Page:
• Don’t let raycasts hit things that don’t need input.Raycasts are like little rays that shoot from your fingers or mouse everytime you tap or click. Remove objects that don’t react to those inputs from raycast calculations.

If you’re up for a challenge:

  • Optimize shaders. Give each renderer a material. This’ll save resources in the beginning since the game doesn’t have to create new materials for everything. Have the shader for the material only include what’s functionally needed (for example, a button that doesn’t need masking can use a Sprite shader instead).
  • In Unity, Use AssetBundles instead of Resources. AssetBundles will save memory by pulling from online (e.g. dropbox) or local storage (e.g. hard disk). I haven’t tried too much due to the poor documentation, though.

Resources ?

All of these are from Unity but can be applicable to other engines.

Scripts:

  • Optimizing scripts in Unity games (?)

Art:

  • A guide to optimizing Unity UI (?)
  • Art Asset best practice guide (?)

Memory:

  • Reducing the file size of your build (?)
  • Memory

Platform-specific:

  • Practical guide to optimization for mobiles (?)
  • WebGL performance considerations (?)
  • Memory Considerations when targeting WebGL (?)
  • Olly’s seven stages of optimizations for mobile VR

6. Market ?

Advice?

Congrats! ?? You’ve made something. It’s time to show the world what you’ve made.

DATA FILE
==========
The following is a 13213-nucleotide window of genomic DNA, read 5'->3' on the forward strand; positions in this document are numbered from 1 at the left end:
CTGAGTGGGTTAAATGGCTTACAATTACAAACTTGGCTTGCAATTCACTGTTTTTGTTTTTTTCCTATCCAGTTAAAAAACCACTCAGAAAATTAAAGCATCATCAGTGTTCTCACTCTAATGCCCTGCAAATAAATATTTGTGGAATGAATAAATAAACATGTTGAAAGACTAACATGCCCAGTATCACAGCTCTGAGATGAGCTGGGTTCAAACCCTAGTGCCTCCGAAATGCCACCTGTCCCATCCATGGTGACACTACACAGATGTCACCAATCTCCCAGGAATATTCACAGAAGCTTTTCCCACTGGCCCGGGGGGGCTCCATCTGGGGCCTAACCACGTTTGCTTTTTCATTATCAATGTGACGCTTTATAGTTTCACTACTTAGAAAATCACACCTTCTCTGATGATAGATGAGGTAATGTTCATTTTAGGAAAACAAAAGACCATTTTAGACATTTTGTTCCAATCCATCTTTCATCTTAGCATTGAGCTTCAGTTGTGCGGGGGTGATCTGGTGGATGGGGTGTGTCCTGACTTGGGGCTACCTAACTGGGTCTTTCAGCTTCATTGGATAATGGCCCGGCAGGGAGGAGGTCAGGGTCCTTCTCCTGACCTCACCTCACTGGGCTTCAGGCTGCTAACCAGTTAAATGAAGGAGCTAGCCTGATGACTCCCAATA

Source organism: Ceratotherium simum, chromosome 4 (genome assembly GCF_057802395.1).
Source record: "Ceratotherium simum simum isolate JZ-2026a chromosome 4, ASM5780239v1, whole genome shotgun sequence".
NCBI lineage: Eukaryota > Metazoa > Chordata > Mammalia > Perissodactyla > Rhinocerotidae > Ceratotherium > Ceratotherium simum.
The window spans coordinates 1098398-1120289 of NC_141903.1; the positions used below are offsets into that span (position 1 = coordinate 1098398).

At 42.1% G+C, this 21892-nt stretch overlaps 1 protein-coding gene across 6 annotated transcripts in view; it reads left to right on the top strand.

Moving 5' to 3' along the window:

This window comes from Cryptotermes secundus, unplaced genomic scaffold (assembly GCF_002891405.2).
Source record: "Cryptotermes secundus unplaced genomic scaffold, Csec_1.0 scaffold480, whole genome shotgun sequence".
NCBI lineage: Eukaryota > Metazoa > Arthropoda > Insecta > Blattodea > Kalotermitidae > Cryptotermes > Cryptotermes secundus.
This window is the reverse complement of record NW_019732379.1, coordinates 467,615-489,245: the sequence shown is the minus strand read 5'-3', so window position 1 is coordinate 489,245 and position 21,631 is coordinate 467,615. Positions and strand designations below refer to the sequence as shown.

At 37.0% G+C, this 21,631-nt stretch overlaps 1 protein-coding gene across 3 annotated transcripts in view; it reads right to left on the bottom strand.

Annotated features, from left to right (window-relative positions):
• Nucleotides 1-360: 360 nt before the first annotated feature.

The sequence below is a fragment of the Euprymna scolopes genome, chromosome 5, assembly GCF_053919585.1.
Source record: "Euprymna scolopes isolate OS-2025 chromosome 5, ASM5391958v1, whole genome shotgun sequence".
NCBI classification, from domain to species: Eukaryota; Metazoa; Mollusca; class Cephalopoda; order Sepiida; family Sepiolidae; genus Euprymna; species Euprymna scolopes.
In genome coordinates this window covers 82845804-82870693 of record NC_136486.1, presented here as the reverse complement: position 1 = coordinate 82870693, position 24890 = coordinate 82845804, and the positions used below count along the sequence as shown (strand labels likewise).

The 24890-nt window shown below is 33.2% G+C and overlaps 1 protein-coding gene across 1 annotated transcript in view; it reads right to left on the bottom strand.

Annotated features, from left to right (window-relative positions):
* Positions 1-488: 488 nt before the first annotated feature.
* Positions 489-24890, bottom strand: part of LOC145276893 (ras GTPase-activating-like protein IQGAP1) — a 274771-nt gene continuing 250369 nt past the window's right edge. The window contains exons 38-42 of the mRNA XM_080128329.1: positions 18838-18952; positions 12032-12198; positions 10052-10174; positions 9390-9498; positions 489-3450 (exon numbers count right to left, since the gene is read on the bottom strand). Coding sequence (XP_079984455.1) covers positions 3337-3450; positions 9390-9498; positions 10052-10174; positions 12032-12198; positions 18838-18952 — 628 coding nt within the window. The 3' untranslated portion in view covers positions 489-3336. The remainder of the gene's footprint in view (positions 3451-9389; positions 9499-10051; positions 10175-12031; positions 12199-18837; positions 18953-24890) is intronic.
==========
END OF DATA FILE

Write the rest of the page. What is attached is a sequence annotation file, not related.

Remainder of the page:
Personligt er marketing min mest angstfremkaldende fase. Hvis du også bliver tvivlsom, er spiludviklerfællesskabet nyttigt. Du er ikke alene om dette. Og du er kommet så langt - kan lige så godt komme igennem til slutningen, ikke?

Du ved aldrig, om det bliver et hit, medmindre du prøver.
  1. Udkast. Opret kladder til din spilside på alle dine målrettede spilfordelingsplatforme. Find en liste over platforme i Ressourcer nedenfor.
  2. Netværk. Hvis du går hele netværksmilen, vil du gernee-mail -spilpresse , fremvisning på festivaler og deltag i konferencer .

With game press, email your unlisted game page a week before release. Give people some time to write about it. It’s likely they won’t write about it at all. I’ve found that press loves a compelling developer story, unique/controversial concept, and, most importantly, a presskit.

How do you find emails? You can..

  1. Find writers you like and Google their name. Their email is bound to come up somewhere: Twitter, LinkedIn, etc. Or..
  2. Find the magazine/new’s company-wide email on their About page. It’s usually in the format of [email protected]

Do not email press about your game if they explicitly don’t cover your genre/targeted platform.

Festivals can get you awards and/or professional recognition by other developers and press.